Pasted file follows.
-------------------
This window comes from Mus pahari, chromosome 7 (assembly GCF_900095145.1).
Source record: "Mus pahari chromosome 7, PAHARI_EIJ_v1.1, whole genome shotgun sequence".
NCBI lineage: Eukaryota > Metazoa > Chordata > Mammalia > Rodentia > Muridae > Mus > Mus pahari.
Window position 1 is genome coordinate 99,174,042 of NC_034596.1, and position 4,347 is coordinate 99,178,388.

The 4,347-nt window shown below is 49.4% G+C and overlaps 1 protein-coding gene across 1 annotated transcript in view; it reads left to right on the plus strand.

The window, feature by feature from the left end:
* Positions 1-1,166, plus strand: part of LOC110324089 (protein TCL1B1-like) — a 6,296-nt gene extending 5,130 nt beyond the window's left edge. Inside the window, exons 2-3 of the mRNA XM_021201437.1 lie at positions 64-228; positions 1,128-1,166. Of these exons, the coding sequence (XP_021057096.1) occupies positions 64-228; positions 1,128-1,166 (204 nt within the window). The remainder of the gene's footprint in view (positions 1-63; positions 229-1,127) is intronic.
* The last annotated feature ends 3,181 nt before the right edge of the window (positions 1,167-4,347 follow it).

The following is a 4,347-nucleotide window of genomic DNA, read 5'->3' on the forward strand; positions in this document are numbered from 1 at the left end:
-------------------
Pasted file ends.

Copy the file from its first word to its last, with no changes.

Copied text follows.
This window comes from Mus pahari, chromosome 7 (assembly GCF_900095145.1).
Source record: "Mus pahari chromosome 7, PAHARI_EIJ_v1.1, whole genome shotgun sequence".
NCBI lineage: Eukaryota > Metazoa > Chordata > Mammalia > Rodentia > Muridae > Mus > Mus pahari.
Window position 1 is genome coordinate 99,174,042 of NC_034596.1, and position 4,347 is coordinate 99,178,388.

The 4,347-nt window shown below is 49.4% G+C and overlaps 1 protein-coding gene across 1 annotated transcript in view; it reads left to right on the plus strand.

The window, feature by feature from the left end:
* Positions 1-1,166, plus strand: part of LOC110324089 (protein TCL1B1-like) — a 6,296-nt gene extending 5,130 nt beyond the window's left edge. Inside the window, exons 2-3 of the mRNA XM_021201437.1 lie at positions 64-228; positions 1,128-1,166. Of these exons, the coding sequence (XP_021057096.1) occupies positions 64-228; positions 1,128-1,166 (204 nt within the window). The remainder of the gene's footprint in view (positions 1-63; positions 229-1,127) is intronic.
* The last annotated feature ends 3,181 nt before the right edge of the window (positions 1,167-4,347 follow it).

The following is a 4,347-nucleotide window of genomic DNA, read 5'->3' on the forward strand; positions in this document are numbered from 1 at the left end: